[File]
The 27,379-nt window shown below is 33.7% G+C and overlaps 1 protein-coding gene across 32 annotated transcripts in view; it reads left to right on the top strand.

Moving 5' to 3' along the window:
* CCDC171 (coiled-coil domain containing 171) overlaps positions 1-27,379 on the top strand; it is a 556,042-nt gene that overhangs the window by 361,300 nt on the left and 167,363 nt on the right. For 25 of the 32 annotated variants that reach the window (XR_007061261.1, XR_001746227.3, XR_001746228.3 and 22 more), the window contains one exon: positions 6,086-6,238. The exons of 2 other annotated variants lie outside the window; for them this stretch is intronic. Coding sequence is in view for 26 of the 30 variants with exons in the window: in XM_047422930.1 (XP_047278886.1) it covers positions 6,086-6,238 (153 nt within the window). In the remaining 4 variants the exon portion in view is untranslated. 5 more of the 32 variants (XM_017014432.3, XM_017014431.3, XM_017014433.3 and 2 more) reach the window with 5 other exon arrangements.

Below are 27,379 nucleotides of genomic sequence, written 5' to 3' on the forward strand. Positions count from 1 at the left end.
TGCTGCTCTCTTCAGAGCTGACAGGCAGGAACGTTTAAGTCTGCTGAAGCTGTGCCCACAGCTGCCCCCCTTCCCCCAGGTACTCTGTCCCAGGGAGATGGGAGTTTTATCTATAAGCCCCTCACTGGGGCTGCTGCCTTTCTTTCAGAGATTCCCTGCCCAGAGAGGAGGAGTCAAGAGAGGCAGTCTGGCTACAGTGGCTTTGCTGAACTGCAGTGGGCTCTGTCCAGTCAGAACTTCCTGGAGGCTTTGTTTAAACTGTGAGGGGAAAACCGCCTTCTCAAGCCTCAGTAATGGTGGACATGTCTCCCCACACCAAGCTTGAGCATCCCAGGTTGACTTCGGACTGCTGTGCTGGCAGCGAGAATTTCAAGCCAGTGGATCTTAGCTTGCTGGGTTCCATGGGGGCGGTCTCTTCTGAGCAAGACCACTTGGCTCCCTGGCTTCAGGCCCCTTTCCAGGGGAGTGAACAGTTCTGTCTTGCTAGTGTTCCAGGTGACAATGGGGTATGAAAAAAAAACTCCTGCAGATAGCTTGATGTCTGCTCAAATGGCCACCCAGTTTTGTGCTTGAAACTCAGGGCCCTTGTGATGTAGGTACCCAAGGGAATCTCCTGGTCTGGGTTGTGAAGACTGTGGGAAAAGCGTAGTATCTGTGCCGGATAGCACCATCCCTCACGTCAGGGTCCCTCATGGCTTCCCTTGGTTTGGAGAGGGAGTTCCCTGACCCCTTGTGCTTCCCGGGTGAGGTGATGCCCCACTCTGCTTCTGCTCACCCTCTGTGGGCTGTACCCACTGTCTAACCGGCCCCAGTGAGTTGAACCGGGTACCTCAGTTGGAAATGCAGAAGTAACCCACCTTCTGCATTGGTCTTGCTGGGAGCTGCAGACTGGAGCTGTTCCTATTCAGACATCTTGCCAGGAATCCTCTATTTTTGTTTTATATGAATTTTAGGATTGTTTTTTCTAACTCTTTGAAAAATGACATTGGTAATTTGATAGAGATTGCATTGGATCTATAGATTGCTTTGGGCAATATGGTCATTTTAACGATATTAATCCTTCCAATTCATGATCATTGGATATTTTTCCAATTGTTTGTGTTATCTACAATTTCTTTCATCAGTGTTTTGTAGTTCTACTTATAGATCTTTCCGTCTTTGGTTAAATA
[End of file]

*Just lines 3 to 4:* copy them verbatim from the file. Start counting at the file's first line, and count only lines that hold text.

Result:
* CCDC171 (coiled-coil domain containing 171) overlaps positions 1-27,379 on the top strand; it is a 556,042-nt gene that overhangs the window by 361,300 nt on the left and 167,363 nt on the right. For 25 of the 32 annotated variants that reach the window (XR_007061261.1, XR_001746227.3, XR_001746228.3 and 22 more), the window contains one exon: positions 6,086-6,238. The exons of 2 other annotated variants lie outside the window; for them this stretch is intronic. Coding sequence is in view for 26 of the 30 variants with exons in the window: in XM_047422930.1 (XP_047278886.1) it covers positions 6,086-6,238 (153 nt within the window). In the remaining 4 variants the exon portion in view is untranslated. 5 more of the 32 variants (XM_017014432.3, XM_017014431.3, XM_017014433.3 and 2 more) reach the window with 5 other exon arrangements.

Below are 27,379 nucleotides of genomic sequence, written 5' to 3' on the forward strand. Positions count from 1 at the left end.